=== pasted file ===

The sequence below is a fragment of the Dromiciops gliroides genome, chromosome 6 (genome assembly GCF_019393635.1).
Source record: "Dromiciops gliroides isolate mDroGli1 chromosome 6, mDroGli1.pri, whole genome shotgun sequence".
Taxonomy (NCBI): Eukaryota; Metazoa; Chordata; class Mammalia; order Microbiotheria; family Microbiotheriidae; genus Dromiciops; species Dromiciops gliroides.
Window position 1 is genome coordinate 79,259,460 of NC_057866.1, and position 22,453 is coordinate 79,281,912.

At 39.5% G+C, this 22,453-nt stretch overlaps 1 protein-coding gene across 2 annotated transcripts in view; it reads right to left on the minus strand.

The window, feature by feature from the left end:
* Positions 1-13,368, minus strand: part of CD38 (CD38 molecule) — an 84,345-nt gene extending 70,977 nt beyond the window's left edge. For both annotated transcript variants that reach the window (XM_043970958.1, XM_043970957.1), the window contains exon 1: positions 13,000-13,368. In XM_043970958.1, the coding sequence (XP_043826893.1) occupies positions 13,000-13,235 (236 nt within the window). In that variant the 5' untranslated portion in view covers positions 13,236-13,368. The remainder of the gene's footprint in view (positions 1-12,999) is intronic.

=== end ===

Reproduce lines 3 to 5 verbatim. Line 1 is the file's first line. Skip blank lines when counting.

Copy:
Taxonomy (NCBI): Eukaryota; Metazoa; Chordata; class Mammalia; order Microbiotheria; family Microbiotheriidae; genus Dromiciops; species Dromiciops gliroides.
Window position 1 is genome coordinate 79,259,460 of NC_057866.1, and position 22,453 is coordinate 79,281,912.

At 39.5% G+C, this 22,453-nt stretch overlaps 1 protein-coding gene across 2 annotated transcripts in view; it reads right to left on the minus strand.